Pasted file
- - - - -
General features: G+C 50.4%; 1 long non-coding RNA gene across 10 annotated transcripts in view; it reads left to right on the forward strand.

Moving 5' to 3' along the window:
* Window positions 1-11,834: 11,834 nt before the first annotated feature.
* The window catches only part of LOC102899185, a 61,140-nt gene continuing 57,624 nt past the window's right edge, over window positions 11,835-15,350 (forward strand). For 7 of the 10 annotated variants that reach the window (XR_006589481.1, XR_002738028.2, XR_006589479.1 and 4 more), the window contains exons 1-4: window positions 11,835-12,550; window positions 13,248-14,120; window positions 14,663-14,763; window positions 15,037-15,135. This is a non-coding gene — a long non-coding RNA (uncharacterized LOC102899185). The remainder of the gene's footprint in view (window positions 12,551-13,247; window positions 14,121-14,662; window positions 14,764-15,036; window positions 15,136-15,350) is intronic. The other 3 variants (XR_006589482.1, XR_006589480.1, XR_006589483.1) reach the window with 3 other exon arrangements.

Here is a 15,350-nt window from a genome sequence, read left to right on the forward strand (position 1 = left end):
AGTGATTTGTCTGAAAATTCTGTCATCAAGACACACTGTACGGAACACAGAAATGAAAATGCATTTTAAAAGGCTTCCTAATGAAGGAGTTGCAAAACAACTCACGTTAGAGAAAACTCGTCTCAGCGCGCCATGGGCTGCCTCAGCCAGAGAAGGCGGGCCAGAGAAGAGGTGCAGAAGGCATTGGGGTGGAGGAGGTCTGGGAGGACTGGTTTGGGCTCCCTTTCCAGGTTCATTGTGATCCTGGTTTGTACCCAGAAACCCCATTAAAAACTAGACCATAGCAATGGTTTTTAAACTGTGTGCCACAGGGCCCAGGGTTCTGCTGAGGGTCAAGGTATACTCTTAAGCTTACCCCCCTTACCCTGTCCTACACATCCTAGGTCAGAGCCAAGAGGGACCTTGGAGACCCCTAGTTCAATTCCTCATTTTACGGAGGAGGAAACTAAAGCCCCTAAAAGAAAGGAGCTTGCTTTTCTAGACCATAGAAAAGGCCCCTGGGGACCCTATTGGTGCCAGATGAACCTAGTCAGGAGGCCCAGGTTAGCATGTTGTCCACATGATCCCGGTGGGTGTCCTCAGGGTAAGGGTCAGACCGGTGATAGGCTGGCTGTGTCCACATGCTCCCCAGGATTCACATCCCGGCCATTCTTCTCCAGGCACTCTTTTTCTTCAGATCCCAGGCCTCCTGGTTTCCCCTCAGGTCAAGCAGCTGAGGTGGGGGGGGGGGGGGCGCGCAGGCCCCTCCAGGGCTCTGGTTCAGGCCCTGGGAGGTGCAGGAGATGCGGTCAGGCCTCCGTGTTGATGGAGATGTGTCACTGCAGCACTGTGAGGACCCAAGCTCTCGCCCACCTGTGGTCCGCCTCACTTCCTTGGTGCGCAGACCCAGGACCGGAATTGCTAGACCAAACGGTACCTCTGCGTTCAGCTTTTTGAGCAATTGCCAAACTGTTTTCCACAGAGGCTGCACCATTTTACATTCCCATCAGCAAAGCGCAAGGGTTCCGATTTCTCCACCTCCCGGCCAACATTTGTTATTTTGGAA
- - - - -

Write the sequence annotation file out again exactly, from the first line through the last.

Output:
General features: G+C 50.4%; 1 long non-coding RNA gene across 10 annotated transcripts in view; it reads left to right on the forward strand.

Moving 5' to 3' along the window:
* Window positions 1-11,834: 11,834 nt before the first annotated feature.
* The window catches only part of LOC102899185, a 61,140-nt gene continuing 57,624 nt past the window's right edge, over window positions 11,835-15,350 (forward strand). For 7 of the 10 annotated variants that reach the window (XR_006589481.1, XR_002738028.2, XR_006589479.1 and 4 more), the window contains exons 1-4: window positions 11,835-12,550; window positions 13,248-14,120; window positions 14,663-14,763; window positions 15,037-15,135. This is a non-coding gene — a long non-coding RNA (uncharacterized LOC102899185). The remainder of the gene's footprint in view (window positions 12,551-13,247; window positions 14,121-14,662; window positions 14,764-15,036; window positions 15,136-15,350) is intronic. The other 3 variants (XR_006589482.1, XR_006589480.1, XR_006589483.1) reach the window with 3 other exon arrangements.

Here is a 15,350-nt window from a genome sequence, read left to right on the forward strand (position 1 = left end):
AGTGATTTGTCTGAAAATTCTGTCATCAAGACACACTGTACGGAACACAGAAATGAAAATGCATTTTAAAAGGCTTCCTAATGAAGGAGTTGCAAAACAACTCACGTTAGAGAAAACTCGTCTCAGCGCGCCATGGGCTGCCTCAGCCAGAGAAGGCGGGCCAGAGAAGAGGTGCAGAAGGCATTGGGGTGGAGGAGGTCTGGGAGGACTGGTTTGGGCTCCCTTTCCAGGTTCATTGTGATCCTGGTTTGTACCCAGAAACCCCATTAAAAACTAGACCATAGCAATGGTTTTTAAACTGTGTGCCACAGGGCCCAGGGTTCTGCTGAGGGTCAAGGTATACTCTTAAGCTTACCCCCCTTACCCTGTCCTACACATCCTAGGTCAGAGCCAAGAGGGACCTTGGAGACCCCTAGTTCAATTCCTCATTTTACGGAGGAGGAAACTAAAGCCCCTAAAAGAAAGGAGCTTGCTTTTCTAGACCATAGAAAAGGCCCCTGGGGACCCTATTGGTGCCAGATGAACCTAGTCAGGAGGCCCAGGTTAGCATGTTGTCCACATGATCCCGGTGGGTGTCCTCAGGGTAAGGGTCAGACCGGTGATAGGCTGGCTGTGTCCACATGCTCCCCAGGATTCACATCCCGGCCATTCTTCTCCAGGCACTCTTTTTCTTCAGATCCCAGGCCTCCTGGTTTCCCCTCAGGTCAAGCAGCTGAGGTGGGGGGGGGGGGGGCGCGCAGGCCCCTCCAGGGCTCTGGTTCAGGCCCTGGGAGGTGCAGGAGATGCGGTCAGGCCTCCGTGTTGATGGAGATGTGTCACTGCAGCACTGTGAGGACCCAAGCTCTCGCCCACCTGTGGTCCGCCTCACTTCCTTGGTGCGCAGACCCAGGACCGGAATTGCTAGACCAAACGGTACCTCTGCGTTCAGCTTTTTGAGCAATTGCCAAACTGTTTTCCACAGAGGCTGCACCATTTTACATTCCCATCAGCAAAGCGCAAGGGTTCCGATTTCTCCACCTCCCGGCCAACATTTGTTATTTTGGAA